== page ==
Yet many companies say the current level is so high it hobbles them in competing with foreign rivals. Even as the government faces a mounting budget deficit, the talk in Washington is about lower rates. President Obama has said he is considering an overhaul of the corporate tax system, with an eye to lowering the top rate, ending some tax subsidies and loopholes and generating the same amount of revenue. He has designated G.E.’s chief executive, Jeffrey R. Immelt, as his liaison to the business community and as the chairman of the President’s Council on Jobs and Competitiveness, and it is expected to discuss corporate taxes.

Doesn’t that make you feel better? They pay hardly anything, but they simply cannot compete with foreign companies. Because then, y’know, they might not be able to pay Jack Welch’s dues at three different country clubs. And who do you think Jeffrey Immelt is looking out for in this arrangement?

Oh, I don’t have time or stomach for this today. Let’s move on to something cheerier. Like many of you, I frequently have no idea what Prospero is talking about in the comments, but I liked this video he posted yesterday. I know exactly how these cows feel. This is the time of year when, after a long winter of couch-sitting and casserole consumption, I feel positively bovine myself.

Or we could discuss the grimly amusing case of Carlos Lam, the second Hoosier public servant to lose his job after he let his enthusiasm for Wisconsin Gov. Scott Walker’s union busting get the better of him:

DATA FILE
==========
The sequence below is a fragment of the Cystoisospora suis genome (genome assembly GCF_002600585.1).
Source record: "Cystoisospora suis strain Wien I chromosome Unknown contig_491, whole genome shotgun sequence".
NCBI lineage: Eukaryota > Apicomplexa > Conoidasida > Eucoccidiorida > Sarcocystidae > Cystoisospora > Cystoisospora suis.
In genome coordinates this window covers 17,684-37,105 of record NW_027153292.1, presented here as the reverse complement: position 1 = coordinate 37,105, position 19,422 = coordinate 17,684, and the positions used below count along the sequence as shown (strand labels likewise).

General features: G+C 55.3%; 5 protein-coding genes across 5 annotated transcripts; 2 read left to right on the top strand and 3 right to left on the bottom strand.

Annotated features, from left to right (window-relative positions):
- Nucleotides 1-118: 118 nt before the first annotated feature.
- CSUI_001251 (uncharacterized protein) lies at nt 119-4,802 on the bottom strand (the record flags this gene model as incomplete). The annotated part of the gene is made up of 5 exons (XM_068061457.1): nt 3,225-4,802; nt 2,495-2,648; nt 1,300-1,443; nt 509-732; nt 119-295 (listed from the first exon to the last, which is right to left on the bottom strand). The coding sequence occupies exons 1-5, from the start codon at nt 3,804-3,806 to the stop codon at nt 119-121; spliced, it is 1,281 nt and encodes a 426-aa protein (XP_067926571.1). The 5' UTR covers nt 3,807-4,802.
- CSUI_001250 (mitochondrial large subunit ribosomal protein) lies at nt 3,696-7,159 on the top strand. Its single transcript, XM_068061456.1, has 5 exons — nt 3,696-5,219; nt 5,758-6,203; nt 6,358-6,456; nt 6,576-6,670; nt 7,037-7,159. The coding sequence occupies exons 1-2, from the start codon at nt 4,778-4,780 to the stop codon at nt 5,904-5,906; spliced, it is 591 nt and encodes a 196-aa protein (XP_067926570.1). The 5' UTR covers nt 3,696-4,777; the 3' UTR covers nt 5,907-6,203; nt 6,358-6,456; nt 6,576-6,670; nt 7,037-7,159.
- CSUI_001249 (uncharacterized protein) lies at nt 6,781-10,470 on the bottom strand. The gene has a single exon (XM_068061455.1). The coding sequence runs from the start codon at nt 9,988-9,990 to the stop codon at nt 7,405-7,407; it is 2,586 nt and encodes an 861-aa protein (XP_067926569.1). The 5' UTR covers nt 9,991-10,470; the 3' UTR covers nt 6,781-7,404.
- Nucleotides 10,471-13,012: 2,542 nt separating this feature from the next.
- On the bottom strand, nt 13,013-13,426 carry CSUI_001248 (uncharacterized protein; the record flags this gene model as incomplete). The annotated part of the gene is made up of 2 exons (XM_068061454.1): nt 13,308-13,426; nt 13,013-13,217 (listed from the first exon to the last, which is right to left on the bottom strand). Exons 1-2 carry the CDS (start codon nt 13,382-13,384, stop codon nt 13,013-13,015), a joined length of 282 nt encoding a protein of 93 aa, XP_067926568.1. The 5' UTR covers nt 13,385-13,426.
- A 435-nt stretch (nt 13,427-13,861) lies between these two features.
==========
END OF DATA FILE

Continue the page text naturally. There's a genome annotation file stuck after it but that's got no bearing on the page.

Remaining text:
Carlos F. Lam submitted his resignation shortly before the Center published a story quoting his Feb. 19 email, which praised Walker for standing up to unions but went on to say that the chaos in Wisconsin presented “a good opportunity for what’s called a ‘false flag’ operation.”

“If you could employ an associate who pretends to be sympathetic to the unions’ cause to physically attack you (or even use a firearm against you), you could discredit the unions,” the email said.

“Currently, the media is painting the union protest as a democratic uprising and failing to mention the role of the DNC and umbrella union organizations in the protest. Employing a false flag operation would assist in undercutting any support that the media may be creating in favor of the unions. God bless, Carlos F. Lam.”

God bless, Carlos. Sorry you’re losing your health care. By the way, I was trying to find this guy in the Indiana Bar Association directory, with no luck. Based on the mugshot in this story, I’ve narrowed down his probable undergrad alma mater to Butler, Wabash or — and this would make me especially happy to be such a shameless dealer in cultural stereotypes — Hillsdale. Anyone in the Hoosier state have info on the guy?